A stirring testament to the realities of Black teaching and learning in the United States and to Black educators' visions for the future.
The personal accounts, educator portraits, and research findings assembled by Darrius A. Stanley in #BlackEducatorsMatter constitute an unstinting exploration of the experiences of Black K–12 teachers in the United States. Spotlighting the invaluable work of Black educators, this volume reveals that although they are underrepresented in educational institutions, they have profound positive influence not only on students of color but also on school climate and ultimately on all of society.
Contributions from both emerging and established scholars lay out the historical and contemporary issues that confront Black educators. Viewing this landscape through the lens of BlackCrit and other race-centric perspectives, the contributors critically frame and explicitly name the challenges. They make plain that a common thread in the Black experience in US schools is antiblackness, which remains an endemic feature of US society even as recent social justice campaigns, including the Black Lives Matter movement, and public discourse on Critical Race Theory have brought greater awareness to longstanding inequities.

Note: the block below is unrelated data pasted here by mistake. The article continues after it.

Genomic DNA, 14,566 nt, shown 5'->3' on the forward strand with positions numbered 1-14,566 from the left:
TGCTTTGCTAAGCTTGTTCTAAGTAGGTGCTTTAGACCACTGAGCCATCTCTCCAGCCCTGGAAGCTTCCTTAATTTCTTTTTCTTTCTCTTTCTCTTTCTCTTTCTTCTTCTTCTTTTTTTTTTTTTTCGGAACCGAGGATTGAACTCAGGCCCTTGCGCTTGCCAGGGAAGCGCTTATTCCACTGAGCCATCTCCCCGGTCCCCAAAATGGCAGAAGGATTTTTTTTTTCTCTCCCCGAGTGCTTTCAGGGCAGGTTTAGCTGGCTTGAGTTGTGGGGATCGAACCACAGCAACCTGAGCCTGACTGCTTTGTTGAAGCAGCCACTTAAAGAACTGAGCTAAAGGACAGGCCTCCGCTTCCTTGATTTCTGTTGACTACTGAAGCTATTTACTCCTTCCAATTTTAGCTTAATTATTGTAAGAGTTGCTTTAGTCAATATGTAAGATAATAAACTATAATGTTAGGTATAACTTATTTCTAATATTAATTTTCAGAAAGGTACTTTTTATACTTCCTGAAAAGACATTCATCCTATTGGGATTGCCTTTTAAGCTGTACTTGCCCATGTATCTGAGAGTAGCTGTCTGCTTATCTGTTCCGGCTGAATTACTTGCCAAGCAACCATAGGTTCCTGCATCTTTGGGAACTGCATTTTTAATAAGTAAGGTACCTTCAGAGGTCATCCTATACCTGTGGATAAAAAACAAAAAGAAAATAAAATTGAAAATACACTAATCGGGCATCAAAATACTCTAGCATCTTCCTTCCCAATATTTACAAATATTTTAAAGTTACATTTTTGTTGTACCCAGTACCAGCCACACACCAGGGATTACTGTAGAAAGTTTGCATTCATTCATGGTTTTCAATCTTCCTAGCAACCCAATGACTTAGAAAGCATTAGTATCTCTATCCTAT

This work also illuminates the efforts of Black educators to fight oppression and institutionalized racism in schools. It provides strategies that district and school leadership, including superintendents and principals, can adopt to recruit, retain, and support Black educators in K–12 schools. As this volume makes clear, such efforts will play a key role in shaping a more equitable and just educational system.
Darrius A. Stanley is an assistant professor of educational leadership and Carmen Starkson Campbell Faculty Fellow of Innovation and Teacher Development at the University of Minnesota
“#BlackEducatorsMatter is a masterpiece that unflinchingly reminds us that we must significantly invest in the recruitment and retention of Black educators to save public education in the US. This collection of works highlights not only our collective commitment to liberation, but what Black educators mean for the fulfillment of Black hope, love, and possibility.” —Muhammad Khalifa, professor of educational administration and executive director of Urban and Rural Initiatives at The Ohio State University and author of Culturally Responsive School Leadership
“A must-read as we press forward toward a recommitment, recentering, and retheorizing of the work of Black educators—educators who are still essential to the social, emotional, and academic success of Black children. Contributors compel us to ponder the question, ‘how shall we sing our song in what is still a strange land for Black people.’ Scholars across disciplines who center their work in social and racial justice and critical examinations of race will benefit greatly from this book.” —Linda C. Tillman, professor emerita, University of North Carolina-Chapel Hill